Churn rate is a measure of the number of individuals or items moving out of a collective group over a specific period.
The term is used in many contexts, but is most widely applied in business with respect to a contractual customer base, for example in businesses with a subscriber-based service model.
You invest a lot of money, time and energy acquiring customers. You recover this
investment over time, so the longer your customers stay, the stronger your business.
Lower churn = longer customer lifetimes = larger customer LTV
When a business has 100 customers, 3% monthly churn is just 3 customers. Easy to replace. But imagine a business with a million customers. Churn of 3% a month means it needs to replace 30,000 customers a month. Much harder.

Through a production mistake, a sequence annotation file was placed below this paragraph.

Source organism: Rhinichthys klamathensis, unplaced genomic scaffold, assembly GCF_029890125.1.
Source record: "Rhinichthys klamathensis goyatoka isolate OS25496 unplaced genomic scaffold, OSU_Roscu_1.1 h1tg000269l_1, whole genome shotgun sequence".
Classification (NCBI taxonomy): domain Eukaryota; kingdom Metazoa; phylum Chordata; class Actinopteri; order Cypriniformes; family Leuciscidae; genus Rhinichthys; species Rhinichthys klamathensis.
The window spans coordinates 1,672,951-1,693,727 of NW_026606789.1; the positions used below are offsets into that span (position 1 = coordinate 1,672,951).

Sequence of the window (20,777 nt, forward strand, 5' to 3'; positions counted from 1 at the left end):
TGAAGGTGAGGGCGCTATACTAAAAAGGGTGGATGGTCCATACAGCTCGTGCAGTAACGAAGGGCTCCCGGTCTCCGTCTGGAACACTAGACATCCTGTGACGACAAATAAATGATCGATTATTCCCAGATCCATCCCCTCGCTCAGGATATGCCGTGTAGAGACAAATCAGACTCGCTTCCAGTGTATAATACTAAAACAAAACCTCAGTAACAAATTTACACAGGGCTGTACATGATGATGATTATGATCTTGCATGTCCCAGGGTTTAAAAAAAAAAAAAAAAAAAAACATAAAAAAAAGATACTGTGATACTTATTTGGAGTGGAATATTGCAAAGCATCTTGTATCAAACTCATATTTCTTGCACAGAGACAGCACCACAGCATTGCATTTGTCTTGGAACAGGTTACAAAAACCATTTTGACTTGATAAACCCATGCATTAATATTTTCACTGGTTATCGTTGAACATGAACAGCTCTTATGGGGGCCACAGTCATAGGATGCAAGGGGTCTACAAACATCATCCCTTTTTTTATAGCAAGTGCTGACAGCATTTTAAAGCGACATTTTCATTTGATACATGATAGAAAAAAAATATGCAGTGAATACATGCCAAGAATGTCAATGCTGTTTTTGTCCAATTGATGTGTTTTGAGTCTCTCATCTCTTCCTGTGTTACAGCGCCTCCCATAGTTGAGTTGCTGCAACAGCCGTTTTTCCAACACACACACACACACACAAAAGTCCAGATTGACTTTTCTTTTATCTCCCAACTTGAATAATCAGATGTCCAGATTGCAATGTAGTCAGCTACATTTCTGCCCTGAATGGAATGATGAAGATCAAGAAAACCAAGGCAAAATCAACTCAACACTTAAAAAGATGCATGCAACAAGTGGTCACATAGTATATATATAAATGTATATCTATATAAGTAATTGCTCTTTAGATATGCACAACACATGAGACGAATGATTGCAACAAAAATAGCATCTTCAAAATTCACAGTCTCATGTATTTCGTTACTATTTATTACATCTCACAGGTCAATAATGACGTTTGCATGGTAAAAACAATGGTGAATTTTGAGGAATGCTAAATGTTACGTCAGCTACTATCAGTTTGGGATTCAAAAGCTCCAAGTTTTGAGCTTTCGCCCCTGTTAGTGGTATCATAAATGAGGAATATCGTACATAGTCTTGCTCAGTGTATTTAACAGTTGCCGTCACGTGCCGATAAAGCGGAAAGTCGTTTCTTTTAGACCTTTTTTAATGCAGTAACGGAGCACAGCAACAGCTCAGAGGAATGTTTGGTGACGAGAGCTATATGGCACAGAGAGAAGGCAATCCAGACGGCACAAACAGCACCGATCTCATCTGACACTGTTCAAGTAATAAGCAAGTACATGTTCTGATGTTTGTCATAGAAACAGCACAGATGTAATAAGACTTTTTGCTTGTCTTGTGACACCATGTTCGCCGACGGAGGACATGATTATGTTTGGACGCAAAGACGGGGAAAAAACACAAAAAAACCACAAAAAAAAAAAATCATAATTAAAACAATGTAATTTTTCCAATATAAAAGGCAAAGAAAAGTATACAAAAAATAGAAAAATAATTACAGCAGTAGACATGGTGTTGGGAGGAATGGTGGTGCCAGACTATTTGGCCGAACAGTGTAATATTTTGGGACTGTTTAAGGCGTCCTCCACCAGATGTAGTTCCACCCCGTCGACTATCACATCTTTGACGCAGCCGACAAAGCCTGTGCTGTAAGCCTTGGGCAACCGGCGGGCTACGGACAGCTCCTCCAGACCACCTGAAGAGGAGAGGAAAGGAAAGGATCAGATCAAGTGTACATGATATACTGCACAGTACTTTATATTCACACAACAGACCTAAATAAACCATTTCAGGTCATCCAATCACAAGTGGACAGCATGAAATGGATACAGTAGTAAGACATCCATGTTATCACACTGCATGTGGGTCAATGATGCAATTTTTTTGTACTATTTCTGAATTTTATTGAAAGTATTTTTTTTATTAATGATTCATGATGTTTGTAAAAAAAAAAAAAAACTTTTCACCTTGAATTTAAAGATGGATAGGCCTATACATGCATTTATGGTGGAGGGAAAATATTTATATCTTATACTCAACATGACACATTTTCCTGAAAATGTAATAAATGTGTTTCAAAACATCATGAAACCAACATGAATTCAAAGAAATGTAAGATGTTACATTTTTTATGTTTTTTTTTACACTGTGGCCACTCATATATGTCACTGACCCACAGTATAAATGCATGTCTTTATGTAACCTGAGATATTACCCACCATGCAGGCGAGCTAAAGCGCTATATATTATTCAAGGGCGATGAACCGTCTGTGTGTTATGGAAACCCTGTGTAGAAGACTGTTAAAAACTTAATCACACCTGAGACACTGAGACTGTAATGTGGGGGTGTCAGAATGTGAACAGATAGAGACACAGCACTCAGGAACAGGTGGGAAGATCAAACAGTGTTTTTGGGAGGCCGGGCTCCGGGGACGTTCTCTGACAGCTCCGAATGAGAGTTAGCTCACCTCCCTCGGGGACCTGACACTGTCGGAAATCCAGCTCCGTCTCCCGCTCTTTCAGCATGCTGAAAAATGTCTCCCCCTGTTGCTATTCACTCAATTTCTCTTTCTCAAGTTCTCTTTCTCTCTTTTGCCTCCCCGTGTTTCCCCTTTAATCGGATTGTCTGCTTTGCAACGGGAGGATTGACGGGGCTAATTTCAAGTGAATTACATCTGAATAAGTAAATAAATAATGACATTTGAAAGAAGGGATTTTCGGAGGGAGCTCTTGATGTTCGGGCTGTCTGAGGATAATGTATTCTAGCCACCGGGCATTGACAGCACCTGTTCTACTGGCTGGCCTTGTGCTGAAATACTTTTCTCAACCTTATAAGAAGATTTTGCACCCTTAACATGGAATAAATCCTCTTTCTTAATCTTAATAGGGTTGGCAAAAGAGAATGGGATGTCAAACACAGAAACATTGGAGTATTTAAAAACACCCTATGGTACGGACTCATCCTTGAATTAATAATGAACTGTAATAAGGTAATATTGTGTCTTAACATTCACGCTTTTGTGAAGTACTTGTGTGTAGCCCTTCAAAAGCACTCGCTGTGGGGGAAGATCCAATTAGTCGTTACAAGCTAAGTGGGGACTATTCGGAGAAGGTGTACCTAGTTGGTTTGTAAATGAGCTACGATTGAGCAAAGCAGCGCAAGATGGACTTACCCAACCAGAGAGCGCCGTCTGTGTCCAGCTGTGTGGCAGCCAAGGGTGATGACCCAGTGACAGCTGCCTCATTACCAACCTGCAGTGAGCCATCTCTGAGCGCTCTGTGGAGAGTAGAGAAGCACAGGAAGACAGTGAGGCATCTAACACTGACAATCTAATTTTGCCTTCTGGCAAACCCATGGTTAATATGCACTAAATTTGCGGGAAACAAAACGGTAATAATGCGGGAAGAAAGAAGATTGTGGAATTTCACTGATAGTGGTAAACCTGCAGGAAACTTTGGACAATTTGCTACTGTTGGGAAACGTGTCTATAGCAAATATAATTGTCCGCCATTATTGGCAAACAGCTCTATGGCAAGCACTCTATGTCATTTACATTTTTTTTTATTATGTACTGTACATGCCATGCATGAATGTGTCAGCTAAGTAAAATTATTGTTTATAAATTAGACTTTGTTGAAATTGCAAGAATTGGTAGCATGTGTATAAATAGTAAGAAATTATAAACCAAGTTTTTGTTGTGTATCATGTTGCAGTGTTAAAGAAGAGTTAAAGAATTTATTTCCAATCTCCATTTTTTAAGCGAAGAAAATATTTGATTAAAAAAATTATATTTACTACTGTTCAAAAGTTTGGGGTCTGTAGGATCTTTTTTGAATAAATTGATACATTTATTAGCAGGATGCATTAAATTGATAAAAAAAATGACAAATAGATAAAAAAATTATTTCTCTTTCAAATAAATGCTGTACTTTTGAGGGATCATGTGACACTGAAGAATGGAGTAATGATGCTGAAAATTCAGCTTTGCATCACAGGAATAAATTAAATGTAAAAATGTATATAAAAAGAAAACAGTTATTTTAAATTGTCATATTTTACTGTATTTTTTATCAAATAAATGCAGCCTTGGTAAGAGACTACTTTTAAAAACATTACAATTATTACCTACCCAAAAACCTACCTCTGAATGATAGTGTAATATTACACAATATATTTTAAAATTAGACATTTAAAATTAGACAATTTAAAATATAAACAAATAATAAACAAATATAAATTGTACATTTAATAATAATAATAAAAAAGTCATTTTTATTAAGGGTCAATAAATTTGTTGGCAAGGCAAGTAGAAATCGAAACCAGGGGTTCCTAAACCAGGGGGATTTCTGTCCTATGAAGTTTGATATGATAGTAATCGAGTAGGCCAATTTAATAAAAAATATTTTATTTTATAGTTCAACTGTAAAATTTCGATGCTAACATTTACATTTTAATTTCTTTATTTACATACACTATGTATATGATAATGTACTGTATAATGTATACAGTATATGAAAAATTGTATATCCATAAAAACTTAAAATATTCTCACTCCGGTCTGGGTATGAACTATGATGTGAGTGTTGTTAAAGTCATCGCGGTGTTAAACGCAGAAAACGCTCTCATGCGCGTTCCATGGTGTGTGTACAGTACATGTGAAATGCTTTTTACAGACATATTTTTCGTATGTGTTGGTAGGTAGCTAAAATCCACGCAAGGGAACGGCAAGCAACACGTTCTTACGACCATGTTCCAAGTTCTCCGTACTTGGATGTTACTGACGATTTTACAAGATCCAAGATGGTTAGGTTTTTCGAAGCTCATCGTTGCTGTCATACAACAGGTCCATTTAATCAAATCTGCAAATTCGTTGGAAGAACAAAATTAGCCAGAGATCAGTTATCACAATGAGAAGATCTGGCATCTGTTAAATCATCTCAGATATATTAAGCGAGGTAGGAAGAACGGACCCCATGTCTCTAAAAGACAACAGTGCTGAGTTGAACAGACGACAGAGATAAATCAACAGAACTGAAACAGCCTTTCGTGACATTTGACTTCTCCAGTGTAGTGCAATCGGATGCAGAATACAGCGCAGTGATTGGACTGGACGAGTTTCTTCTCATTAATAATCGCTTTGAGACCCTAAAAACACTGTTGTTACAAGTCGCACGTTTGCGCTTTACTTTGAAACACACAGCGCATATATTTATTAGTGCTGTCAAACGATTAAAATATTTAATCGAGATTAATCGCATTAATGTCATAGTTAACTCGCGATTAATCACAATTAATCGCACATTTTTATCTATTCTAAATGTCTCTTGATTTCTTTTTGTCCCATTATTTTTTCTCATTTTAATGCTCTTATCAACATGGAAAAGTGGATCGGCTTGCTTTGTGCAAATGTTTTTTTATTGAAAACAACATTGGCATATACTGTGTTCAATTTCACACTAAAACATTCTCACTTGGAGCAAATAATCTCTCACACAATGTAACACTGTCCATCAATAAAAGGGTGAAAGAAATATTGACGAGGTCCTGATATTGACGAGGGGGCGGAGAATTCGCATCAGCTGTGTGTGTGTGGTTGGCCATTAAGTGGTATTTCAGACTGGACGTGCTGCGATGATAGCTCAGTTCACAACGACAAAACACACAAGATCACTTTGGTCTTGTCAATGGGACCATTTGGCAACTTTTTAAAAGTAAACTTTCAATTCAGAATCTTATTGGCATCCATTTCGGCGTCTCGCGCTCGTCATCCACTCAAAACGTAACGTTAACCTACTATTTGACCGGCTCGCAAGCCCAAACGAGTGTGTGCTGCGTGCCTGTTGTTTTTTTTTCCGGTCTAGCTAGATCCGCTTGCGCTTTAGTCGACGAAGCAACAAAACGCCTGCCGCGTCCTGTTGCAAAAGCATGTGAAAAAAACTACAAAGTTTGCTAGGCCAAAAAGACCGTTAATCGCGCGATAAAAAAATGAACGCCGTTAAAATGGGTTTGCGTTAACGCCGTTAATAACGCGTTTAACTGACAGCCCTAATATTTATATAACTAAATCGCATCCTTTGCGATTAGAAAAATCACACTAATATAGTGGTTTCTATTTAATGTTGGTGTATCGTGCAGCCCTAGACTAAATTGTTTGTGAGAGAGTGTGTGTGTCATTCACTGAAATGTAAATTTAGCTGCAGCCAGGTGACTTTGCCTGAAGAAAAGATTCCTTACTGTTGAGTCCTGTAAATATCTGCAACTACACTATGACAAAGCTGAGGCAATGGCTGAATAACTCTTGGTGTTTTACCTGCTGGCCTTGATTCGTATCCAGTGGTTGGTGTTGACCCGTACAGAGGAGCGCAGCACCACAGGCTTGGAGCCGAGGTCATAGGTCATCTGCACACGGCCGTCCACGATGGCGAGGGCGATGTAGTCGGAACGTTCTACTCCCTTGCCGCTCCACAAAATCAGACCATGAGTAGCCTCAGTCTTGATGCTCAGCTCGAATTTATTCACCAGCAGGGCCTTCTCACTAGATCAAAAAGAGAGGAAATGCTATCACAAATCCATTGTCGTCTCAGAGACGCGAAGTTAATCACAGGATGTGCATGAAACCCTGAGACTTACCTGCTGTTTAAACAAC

The higher the CAC of a customer, the more important lower churn becomes.
For example, if you pay £700 in CAC to acquire a satellite TV customer, you can’t afford much churn and have a positive return on investment. If you pay only £30 to acquire a mobile customer, churn can be relatively high and yet the business still can have good unit economics.
Churn rate can be measured as number of customers/users or percent of revenue.